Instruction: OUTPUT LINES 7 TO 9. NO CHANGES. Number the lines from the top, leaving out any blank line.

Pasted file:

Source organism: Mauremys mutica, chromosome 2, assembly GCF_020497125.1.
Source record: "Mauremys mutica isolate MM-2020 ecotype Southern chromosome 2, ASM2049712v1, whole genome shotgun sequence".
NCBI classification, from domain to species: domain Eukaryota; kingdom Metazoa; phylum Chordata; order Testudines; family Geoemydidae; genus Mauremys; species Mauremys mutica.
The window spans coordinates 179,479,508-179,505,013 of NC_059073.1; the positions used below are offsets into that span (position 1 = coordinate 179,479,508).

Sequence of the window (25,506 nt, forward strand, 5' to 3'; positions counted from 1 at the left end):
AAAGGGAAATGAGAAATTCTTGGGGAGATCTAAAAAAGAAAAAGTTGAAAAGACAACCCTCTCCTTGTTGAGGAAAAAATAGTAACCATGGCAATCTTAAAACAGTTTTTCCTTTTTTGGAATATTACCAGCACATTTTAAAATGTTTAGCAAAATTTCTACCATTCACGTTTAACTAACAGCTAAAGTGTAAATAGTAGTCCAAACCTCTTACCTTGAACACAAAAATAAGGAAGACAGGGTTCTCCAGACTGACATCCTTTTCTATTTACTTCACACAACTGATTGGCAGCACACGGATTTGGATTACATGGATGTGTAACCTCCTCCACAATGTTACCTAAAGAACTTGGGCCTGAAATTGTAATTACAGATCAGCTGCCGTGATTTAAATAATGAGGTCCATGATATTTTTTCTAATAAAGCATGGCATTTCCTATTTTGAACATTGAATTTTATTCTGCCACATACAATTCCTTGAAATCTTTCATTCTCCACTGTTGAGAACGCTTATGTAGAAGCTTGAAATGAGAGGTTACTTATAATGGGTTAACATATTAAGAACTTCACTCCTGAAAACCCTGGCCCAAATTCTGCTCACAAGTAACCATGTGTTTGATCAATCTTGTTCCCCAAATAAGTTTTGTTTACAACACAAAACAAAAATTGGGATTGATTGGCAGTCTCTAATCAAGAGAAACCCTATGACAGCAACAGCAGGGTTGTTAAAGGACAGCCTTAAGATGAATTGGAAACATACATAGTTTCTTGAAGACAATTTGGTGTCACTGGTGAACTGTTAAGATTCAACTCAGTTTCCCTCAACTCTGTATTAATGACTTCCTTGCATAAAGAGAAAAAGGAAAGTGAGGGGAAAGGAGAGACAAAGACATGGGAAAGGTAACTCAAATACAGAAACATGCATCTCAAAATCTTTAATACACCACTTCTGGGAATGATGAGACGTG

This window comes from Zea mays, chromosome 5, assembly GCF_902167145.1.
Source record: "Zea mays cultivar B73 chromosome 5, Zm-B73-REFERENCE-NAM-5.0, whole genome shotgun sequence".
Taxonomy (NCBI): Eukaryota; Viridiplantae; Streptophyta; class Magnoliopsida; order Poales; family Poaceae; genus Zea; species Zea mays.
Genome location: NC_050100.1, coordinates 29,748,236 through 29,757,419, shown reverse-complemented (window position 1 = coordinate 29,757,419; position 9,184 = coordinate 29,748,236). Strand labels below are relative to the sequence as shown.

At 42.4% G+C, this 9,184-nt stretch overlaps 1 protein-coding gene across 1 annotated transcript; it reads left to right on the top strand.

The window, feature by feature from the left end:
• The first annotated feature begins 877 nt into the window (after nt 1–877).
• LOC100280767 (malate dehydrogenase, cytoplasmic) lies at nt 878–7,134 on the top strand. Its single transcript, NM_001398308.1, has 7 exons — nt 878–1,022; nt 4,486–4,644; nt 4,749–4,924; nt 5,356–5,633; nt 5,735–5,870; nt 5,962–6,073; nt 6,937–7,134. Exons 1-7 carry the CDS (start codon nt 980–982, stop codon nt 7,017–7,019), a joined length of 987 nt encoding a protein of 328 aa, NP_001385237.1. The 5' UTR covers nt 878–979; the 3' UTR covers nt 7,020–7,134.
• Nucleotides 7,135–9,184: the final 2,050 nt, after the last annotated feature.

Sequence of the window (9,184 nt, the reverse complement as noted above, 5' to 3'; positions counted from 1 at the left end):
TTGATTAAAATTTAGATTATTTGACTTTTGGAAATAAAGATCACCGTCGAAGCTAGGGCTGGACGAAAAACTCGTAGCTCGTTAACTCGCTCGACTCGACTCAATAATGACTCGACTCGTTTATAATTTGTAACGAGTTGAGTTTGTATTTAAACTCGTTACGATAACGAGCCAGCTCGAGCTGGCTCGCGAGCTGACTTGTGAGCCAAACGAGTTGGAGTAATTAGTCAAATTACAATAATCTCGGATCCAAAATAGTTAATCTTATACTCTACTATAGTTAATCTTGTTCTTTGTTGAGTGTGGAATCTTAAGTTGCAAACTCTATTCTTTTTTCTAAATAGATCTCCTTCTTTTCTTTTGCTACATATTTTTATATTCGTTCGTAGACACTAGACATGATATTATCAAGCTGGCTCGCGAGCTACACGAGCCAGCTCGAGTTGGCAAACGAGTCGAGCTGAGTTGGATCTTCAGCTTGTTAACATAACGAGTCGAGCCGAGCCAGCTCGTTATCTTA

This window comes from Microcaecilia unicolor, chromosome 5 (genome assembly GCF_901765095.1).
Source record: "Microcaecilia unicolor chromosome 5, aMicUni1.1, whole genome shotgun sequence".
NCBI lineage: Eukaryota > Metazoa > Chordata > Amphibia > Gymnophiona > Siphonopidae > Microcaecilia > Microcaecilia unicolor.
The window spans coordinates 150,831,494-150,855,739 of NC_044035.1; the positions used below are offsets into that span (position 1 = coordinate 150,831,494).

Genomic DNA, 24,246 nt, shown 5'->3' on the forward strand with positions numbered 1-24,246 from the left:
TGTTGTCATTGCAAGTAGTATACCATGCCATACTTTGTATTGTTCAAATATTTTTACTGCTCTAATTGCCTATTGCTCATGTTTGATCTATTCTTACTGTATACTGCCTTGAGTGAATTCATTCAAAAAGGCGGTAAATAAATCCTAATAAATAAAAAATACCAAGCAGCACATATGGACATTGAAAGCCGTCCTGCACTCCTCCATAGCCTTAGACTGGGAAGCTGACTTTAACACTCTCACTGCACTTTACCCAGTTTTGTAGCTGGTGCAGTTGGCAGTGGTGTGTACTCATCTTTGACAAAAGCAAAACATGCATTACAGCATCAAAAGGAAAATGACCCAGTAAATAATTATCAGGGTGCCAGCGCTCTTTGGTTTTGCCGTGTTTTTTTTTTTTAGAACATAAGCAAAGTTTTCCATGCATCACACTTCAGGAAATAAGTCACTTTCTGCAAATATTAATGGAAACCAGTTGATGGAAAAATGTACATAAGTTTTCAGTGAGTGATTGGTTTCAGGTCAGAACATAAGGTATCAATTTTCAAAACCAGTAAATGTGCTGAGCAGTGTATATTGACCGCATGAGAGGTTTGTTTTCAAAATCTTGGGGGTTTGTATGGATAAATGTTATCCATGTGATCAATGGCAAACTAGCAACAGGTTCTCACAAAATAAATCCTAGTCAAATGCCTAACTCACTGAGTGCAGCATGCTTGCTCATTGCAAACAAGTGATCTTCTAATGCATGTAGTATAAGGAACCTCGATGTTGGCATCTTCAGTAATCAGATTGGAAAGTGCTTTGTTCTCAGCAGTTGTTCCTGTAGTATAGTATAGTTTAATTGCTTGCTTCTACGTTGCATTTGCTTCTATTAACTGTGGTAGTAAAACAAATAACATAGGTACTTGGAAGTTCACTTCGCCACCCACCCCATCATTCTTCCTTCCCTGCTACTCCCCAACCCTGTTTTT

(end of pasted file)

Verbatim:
This window comes from Zea mays, chromosome 5, assembly GCF_902167145.1.
Source record: "Zea mays cultivar B73 chromosome 5, Zm-B73-REFERENCE-NAM-5.0, whole genome shotgun sequence".
Taxonomy (NCBI): Eukaryota; Viridiplantae; Streptophyta; class Magnoliopsida; order Poales; family Poaceae; genus Zea; species Zea mays.